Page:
Two Dell executives said that there's a minority of customers that want a big integrated stack of technology from enterprise vendors, but most companies are wary of consolidating with one supplier.
Brad Anderson, senior vice president of Dell’s enterprise product group, said that the company's strategy is to offer products that are modular and open to heterogeneous shops. Anderson, speaking at a Morgan Stanley technology conference with director of investor relations Rob Williams, said Dell's enterprise business is showing a steady recovery and executives are going forward with IT investments that were shelved in 2009.
Within that enterprise rebound, Dell is playing in the land of giants as everyone from HP to IBM to Oracle pitch integrated stacks of hardware and software.
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"[Rivals] are becoming closed, proprietary and becoming more so. People want more flexibility and modularity," said Anderson. "The notion is that [IT buyers] want to consolidate on vertically integrated stack. There's a small group that likes that, but it's not where the majority wants to go."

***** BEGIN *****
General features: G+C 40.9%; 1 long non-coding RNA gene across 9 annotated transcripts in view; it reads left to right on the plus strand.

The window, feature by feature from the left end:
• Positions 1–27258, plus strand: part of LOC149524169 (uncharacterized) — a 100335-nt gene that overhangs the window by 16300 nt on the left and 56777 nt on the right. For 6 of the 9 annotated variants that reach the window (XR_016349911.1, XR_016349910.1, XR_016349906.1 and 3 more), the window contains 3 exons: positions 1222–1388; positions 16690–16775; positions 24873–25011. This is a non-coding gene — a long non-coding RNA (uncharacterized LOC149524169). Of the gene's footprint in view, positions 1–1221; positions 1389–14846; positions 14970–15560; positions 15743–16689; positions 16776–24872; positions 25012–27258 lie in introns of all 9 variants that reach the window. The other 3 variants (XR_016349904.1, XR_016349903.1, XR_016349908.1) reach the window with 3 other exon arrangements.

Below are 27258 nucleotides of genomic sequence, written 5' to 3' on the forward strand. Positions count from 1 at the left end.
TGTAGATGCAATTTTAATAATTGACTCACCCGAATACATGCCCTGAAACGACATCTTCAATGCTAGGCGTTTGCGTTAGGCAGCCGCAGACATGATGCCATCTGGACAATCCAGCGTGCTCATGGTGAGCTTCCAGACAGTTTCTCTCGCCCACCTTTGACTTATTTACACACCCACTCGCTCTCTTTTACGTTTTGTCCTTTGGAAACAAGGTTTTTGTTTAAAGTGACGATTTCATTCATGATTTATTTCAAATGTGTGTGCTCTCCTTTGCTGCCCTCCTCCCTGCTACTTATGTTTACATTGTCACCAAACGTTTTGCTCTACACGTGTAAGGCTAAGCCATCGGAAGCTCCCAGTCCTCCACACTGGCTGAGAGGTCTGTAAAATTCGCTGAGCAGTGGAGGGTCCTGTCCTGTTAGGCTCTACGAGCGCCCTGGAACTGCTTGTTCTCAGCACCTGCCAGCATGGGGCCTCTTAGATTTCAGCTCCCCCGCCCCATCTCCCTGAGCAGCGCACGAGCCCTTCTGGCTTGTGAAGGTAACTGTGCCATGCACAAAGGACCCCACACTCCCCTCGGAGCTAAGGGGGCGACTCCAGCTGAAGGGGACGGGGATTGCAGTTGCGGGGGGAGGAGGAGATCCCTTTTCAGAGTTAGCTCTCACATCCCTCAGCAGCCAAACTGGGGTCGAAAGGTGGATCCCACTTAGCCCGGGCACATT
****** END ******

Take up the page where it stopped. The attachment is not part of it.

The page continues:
Among the other takeaways from the Dell executives:
- Server demand was strong in December and that strength carried over into January. Customers are going into 2010 "with a budget and a plan," said Anderson.
- Intel's Nehalem EX---a low-end server chip---is expected to drive server sales in late March and early April. Anderson said the performance gains will be hard for customers to ignore. "There's a real value proposition for customers using four-socket servers for consolidation purposes," said Anderson.
- Both executives said the synergies with Perot Systems are on target. The executives said the company has been involved with 200 potential deals that neither Dell nor Perot would have been able to pull off individually. In addition, Perot is implementing Oracle financial software at Dell so the company saves on consultants.
- Dell is hiring enterprise sales people to focus on the corporate, public sector and SMB markets.
- The company is on the prowl for acquisitions, specifically ones that can build out its software capabilities to manage cloud and virtualized environments.
- Components are tight, but the hard-drive shortage has improved as suppliers add more capacity. Memory supplies---specifically DDR3---remain tight.
- The Windows 7 rollout in the enterprise will be gradual but build through the year. The Dell executives were "pretty confident" that companies will upgrade hardware and Windows 7 at the same time. The timing of this upgrade cycle will remain to be seen, but customers are planning to plow ahead with Windows 7 upgrades.